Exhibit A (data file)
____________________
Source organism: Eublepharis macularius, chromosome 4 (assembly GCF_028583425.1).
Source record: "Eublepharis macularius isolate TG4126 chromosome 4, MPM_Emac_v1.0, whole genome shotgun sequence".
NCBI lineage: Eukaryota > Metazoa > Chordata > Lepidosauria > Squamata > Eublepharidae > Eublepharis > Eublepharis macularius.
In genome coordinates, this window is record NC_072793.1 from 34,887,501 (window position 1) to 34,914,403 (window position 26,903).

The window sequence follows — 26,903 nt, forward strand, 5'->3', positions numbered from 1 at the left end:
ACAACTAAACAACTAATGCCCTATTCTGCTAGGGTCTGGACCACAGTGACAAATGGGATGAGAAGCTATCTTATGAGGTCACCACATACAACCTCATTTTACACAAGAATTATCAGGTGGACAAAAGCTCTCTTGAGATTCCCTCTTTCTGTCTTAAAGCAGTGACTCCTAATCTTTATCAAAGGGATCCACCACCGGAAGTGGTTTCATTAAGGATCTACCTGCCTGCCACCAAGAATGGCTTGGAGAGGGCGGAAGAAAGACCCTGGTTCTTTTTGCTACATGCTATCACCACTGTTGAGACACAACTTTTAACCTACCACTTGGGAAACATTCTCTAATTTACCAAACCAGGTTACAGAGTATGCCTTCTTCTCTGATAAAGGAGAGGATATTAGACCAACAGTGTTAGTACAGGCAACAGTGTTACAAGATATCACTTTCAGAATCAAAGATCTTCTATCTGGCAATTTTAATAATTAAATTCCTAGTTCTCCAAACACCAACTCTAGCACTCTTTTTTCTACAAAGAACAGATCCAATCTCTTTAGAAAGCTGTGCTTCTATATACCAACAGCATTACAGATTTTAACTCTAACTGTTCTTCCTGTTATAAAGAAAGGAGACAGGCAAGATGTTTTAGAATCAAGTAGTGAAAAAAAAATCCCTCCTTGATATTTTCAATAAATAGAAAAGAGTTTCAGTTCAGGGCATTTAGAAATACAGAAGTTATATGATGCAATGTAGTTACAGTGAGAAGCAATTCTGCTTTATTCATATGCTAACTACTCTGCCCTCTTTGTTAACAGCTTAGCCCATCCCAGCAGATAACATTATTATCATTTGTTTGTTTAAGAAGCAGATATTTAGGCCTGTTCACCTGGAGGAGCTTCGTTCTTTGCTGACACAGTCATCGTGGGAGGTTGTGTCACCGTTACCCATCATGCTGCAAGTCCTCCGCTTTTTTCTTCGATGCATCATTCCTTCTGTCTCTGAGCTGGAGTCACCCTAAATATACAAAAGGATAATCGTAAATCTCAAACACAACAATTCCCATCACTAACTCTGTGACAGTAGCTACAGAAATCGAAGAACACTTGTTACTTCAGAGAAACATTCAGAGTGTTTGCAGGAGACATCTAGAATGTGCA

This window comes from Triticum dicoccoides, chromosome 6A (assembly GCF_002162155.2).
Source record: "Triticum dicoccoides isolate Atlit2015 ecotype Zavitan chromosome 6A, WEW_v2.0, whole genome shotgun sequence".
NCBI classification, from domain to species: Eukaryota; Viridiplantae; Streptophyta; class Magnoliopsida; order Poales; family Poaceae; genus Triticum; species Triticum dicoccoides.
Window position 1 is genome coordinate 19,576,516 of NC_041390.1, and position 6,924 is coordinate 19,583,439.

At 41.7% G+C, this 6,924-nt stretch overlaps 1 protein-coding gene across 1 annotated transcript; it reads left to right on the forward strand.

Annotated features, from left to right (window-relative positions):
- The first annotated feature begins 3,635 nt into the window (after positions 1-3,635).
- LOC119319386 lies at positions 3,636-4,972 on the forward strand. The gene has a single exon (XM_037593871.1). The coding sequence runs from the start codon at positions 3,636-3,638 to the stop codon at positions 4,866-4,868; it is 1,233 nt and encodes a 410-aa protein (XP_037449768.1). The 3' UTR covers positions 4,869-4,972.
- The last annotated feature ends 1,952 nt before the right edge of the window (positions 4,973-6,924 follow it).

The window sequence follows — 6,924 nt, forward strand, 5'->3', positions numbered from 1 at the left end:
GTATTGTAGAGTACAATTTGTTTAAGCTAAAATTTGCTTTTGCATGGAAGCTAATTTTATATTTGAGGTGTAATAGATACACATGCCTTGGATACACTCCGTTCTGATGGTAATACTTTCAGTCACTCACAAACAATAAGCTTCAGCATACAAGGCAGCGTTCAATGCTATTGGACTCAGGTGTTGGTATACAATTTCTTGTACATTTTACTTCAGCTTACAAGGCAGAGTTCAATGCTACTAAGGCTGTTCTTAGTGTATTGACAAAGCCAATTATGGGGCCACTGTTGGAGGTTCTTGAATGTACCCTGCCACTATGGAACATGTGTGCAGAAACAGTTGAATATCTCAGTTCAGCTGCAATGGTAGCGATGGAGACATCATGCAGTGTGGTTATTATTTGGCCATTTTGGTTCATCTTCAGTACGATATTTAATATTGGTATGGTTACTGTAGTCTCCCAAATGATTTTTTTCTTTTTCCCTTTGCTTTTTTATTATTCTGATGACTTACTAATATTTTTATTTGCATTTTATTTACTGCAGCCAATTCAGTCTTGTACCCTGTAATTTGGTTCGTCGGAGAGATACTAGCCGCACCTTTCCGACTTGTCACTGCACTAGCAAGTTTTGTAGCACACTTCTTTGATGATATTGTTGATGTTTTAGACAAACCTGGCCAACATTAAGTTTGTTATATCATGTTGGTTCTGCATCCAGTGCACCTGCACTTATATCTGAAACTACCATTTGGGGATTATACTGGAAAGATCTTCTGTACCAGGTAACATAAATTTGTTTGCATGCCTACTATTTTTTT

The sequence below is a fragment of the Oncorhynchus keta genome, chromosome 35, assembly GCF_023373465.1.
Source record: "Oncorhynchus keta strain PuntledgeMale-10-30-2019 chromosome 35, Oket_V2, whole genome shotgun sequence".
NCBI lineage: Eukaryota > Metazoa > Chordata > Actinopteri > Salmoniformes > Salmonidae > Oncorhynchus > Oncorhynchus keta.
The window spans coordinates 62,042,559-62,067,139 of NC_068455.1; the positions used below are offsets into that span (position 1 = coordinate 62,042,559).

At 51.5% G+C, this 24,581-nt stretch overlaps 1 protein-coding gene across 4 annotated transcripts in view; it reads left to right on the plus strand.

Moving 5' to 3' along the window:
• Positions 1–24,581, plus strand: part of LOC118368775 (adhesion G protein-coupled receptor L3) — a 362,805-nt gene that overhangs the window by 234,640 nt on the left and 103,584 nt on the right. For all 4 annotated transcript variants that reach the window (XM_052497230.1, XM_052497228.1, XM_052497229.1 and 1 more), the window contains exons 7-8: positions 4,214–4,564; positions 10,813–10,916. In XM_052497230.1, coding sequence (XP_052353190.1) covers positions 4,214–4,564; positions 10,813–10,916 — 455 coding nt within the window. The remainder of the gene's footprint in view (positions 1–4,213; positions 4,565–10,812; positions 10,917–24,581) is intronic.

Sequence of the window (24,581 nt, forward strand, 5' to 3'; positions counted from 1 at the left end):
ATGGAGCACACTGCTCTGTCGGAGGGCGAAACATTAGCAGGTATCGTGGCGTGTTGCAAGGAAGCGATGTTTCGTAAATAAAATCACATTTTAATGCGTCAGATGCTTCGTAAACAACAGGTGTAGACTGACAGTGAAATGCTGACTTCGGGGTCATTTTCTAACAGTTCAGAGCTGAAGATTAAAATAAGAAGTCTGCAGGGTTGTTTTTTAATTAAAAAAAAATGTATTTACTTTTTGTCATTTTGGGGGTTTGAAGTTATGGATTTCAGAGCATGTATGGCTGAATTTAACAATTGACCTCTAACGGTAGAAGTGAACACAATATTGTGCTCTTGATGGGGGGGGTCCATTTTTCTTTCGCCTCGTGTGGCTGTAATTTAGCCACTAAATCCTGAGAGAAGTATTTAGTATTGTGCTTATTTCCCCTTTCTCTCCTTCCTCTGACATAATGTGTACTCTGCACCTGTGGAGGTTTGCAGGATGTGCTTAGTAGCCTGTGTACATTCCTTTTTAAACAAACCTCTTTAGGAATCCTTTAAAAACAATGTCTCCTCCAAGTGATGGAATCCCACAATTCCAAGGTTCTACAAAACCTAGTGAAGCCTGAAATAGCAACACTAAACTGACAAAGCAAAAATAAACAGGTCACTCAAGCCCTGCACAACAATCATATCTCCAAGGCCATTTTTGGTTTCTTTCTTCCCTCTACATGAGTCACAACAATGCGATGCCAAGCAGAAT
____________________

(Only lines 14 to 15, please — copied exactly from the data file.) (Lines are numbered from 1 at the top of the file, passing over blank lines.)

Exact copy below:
- LOC119319386 lies at positions 3,636-4,972 on the forward strand. The gene has a single exon (XM_037593871.1). The coding sequence runs from the start codon at positions 3,636-3,638 to the stop codon at positions 4,866-4,868; it is 1,233 nt and encodes a 410-aa protein (XP_037449768.1). The 3' UTR covers positions 4,869-4,972.
- The last annotated feature ends 1,952 nt before the right edge of the window (positions 4,973-6,924 follow it).